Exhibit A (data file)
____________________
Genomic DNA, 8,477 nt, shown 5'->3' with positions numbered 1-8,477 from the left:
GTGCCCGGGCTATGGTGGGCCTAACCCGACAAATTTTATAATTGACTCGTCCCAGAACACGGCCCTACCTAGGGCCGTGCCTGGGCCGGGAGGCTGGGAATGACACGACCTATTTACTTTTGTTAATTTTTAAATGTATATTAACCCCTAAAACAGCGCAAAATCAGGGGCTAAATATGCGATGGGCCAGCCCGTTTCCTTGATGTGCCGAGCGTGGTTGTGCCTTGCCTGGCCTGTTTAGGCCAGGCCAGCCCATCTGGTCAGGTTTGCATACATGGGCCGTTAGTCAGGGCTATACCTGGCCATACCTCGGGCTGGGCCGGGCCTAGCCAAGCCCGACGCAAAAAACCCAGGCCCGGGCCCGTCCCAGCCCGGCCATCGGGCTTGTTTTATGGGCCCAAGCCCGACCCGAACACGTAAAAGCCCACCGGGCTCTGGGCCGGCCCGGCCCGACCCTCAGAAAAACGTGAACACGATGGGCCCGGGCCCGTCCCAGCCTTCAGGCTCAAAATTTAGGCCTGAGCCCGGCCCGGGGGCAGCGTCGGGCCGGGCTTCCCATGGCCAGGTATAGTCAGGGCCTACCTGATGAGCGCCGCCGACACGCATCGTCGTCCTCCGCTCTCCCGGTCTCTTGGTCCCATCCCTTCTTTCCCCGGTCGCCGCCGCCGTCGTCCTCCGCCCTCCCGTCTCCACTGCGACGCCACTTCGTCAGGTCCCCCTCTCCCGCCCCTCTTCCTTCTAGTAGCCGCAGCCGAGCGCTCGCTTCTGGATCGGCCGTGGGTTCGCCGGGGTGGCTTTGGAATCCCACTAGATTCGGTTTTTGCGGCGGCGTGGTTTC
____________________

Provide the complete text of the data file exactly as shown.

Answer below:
Genomic DNA, 8,477 nt, shown 5'->3' with positions numbered 1-8,477 from the left:
GTGCCCGGGCTATGGTGGGCCTAACCCGACAAATTTTATAATTGACTCGTCCCAGAACACGGCCCTACCTAGGGCCGTGCCTGGGCCGGGAGGCTGGGAATGACACGACCTATTTACTTTTGTTAATTTTTAAATGTATATTAACCCCTAAAACAGCGCAAAATCAGGGGCTAAATATGCGATGGGCCAGCCCGTTTCCTTGATGTGCCGAGCGTGGTTGTGCCTTGCCTGGCCTGTTTAGGCCAGGCCAGCCCATCTGGTCAGGTTTGCATACATGGGCCGTTAGTCAGGGCTATACCTGGCCATACCTCGGGCTGGGCCGGGCCTAGCCAAGCCCGACGCAAAAAACCCAGGCCCGGGCCCGTCCCAGCCCGGCCATCGGGCTTGTTTTATGGGCCCAAGCCCGACCCGAACACGTAAAAGCCCACCGGGCTCTGGGCCGGCCCGGCCCGACCCTCAGAAAAACGTGAACACGATGGGCCCGGGCCCGTCCCAGCCTTCAGGCTCAAAATTTAGGCCTGAGCCCGGCCCGGGGGCAGCGTCGGGCCGGGCTTCCCATGGCCAGGTATAGTCAGGGCCTACCTGATGAGCGCCGCCGACACGCATCGTCGTCCTCCGCTCTCCCGGTCTCTTGGTCCCATCCCTTCTTTCCCCGGTCGCCGCCGCCGTCGTCCTCCGCCCTCCCGTCTCCACTGCGACGCCACTTCGTCAGGTCCCCCTCTCCCGCCCCTCTTCCTTCTAGTAGCCGCAGCCGAGCGCTCGCTTCTGGATCGGCCGTGGGTTCGCCGGGGTGGCTTTGGAATCCCACTAGATTCGGTTTTTGCGGCGGCGTGGTTTC